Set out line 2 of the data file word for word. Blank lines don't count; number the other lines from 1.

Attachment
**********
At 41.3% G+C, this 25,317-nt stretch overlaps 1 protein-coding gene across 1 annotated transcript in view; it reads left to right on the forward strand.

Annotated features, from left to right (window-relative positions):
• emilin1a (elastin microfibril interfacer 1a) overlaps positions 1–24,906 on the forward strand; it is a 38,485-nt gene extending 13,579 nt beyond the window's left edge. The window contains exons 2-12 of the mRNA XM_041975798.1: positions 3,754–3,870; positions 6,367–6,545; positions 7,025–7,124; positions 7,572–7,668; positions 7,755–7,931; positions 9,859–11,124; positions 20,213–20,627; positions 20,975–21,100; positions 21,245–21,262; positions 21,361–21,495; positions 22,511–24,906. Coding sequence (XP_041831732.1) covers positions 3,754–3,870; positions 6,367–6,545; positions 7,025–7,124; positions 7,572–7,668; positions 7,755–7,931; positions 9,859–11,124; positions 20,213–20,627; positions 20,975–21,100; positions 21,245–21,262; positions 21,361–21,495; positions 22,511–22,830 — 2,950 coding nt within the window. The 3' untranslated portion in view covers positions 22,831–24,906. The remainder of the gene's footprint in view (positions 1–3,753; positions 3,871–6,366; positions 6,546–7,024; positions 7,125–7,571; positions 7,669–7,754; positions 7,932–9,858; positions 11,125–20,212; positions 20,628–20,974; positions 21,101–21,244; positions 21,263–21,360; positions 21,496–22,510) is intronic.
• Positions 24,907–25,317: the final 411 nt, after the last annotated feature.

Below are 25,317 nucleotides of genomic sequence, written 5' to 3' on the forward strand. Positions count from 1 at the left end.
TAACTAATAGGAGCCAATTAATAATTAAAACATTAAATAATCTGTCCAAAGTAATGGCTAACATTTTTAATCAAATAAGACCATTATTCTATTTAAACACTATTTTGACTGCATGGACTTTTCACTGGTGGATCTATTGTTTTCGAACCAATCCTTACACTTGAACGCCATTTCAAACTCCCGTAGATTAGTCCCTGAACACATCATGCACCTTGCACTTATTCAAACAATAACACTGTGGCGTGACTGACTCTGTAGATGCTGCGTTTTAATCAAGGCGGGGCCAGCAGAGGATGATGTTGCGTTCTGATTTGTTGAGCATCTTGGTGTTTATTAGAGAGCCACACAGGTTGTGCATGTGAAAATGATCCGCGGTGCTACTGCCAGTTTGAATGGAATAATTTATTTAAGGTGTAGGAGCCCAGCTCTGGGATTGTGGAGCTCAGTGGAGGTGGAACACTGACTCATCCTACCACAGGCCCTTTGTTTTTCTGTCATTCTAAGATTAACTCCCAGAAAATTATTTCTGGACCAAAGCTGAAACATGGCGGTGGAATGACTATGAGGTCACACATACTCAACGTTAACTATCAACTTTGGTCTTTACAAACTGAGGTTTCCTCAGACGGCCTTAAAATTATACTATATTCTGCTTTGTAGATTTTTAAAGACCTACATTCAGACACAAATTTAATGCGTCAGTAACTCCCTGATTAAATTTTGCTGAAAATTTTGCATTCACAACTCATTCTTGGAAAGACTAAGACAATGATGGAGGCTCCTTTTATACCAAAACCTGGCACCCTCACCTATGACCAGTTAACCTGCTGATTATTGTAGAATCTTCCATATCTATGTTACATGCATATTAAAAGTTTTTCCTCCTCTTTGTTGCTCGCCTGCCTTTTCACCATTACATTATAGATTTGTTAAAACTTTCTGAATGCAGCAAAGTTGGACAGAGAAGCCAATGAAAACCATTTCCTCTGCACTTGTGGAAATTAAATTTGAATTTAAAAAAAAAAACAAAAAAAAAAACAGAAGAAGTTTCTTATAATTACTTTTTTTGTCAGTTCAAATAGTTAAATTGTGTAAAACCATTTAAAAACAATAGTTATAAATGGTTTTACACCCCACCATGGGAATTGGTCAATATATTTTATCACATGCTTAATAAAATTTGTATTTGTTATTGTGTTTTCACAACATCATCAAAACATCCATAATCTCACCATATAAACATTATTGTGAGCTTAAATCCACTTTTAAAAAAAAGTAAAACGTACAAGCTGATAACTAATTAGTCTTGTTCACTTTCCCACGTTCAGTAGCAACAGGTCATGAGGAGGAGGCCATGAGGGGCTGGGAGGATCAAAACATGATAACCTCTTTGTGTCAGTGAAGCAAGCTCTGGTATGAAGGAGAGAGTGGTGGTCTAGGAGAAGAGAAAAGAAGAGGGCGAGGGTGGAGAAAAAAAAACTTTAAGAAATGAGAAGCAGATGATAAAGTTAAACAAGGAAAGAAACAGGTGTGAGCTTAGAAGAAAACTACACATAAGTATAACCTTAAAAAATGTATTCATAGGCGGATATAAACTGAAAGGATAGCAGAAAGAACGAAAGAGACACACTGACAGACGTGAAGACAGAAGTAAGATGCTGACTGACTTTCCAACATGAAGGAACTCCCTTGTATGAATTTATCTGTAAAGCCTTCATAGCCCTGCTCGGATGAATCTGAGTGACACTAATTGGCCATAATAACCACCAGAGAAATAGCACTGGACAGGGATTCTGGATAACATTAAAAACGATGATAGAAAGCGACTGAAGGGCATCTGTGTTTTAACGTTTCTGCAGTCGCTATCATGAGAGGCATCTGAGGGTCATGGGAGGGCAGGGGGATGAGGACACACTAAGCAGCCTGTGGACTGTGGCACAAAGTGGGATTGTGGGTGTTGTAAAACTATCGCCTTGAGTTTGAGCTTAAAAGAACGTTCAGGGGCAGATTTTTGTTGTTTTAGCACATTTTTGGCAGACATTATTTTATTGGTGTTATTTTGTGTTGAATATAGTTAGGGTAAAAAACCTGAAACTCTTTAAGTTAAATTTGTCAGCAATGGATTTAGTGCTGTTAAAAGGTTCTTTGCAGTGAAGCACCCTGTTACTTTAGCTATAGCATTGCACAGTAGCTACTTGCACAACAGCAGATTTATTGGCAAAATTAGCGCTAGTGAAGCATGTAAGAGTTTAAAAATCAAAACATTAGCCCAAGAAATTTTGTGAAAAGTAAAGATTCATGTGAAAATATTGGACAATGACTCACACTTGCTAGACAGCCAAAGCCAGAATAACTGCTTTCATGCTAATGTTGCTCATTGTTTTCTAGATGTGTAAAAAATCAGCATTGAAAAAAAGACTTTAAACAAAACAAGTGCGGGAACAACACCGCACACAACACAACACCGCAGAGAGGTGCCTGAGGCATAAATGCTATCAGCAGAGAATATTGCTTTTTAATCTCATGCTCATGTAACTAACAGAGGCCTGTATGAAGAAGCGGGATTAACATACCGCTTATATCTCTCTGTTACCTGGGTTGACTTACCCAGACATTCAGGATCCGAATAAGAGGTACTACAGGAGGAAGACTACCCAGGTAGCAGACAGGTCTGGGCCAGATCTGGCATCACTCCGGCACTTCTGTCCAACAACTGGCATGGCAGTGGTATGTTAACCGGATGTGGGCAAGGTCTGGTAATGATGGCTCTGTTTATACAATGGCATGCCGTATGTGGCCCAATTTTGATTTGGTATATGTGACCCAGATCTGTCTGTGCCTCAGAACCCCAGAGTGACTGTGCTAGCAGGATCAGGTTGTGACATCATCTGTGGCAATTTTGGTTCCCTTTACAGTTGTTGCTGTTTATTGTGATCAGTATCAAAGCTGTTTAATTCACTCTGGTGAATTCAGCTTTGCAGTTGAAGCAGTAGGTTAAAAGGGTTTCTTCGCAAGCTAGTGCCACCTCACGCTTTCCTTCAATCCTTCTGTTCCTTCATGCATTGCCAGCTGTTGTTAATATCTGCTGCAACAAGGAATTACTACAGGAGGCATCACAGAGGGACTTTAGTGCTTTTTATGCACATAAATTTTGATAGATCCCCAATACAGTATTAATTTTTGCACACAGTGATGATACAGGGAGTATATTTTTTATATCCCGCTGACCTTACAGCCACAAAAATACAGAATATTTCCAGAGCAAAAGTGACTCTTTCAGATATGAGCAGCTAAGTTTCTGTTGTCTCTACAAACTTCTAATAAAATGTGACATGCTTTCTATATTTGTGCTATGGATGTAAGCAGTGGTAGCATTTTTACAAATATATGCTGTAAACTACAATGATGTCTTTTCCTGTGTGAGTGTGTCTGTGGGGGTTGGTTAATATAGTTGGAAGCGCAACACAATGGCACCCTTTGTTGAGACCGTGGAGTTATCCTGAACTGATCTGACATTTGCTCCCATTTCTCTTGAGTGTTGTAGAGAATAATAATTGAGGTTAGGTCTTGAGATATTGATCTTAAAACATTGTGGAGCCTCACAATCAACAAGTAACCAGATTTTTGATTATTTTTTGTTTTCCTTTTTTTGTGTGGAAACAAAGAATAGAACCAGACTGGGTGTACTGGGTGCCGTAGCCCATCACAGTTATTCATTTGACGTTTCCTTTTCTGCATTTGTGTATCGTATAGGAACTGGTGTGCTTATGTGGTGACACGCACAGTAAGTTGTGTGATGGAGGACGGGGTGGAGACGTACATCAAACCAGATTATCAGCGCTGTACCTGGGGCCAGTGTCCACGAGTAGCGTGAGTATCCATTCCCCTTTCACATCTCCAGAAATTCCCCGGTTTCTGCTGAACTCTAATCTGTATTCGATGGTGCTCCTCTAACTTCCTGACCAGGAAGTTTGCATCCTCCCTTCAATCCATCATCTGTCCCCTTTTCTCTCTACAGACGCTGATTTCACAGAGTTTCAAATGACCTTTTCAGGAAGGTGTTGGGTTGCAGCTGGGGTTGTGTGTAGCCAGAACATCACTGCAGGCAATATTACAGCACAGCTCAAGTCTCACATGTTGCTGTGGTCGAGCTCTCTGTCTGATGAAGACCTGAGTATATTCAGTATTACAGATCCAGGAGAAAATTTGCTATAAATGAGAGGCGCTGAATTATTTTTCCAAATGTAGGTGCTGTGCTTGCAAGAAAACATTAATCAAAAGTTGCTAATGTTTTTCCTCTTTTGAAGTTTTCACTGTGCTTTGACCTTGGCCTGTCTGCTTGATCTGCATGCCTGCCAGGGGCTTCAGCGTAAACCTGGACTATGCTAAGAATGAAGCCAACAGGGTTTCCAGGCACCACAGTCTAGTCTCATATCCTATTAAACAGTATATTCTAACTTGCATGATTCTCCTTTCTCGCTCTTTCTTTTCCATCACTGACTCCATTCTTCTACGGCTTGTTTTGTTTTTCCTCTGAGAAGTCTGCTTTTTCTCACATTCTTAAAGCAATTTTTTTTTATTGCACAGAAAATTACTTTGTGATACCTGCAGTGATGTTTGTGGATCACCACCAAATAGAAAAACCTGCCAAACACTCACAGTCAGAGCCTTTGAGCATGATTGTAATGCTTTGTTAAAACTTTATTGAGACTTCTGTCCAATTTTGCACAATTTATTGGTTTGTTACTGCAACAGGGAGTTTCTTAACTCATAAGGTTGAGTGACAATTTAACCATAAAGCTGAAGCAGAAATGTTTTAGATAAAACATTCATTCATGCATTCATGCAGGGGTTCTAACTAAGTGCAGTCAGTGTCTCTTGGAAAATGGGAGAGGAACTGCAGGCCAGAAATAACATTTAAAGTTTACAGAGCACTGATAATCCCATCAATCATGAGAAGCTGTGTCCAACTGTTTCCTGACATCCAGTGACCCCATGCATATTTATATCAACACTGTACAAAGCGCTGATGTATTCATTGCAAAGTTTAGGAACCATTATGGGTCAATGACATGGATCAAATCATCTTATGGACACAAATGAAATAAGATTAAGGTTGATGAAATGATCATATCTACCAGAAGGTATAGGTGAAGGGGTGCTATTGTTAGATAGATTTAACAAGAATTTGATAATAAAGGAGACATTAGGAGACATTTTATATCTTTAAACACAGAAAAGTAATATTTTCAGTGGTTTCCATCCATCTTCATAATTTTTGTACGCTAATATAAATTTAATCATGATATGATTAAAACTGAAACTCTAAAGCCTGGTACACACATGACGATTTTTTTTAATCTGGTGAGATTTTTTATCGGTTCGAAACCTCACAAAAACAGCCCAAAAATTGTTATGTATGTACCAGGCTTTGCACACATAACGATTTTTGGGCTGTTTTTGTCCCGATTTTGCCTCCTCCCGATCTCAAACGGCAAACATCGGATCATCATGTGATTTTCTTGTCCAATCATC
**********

Annotated features, from left to right (window-relative positions):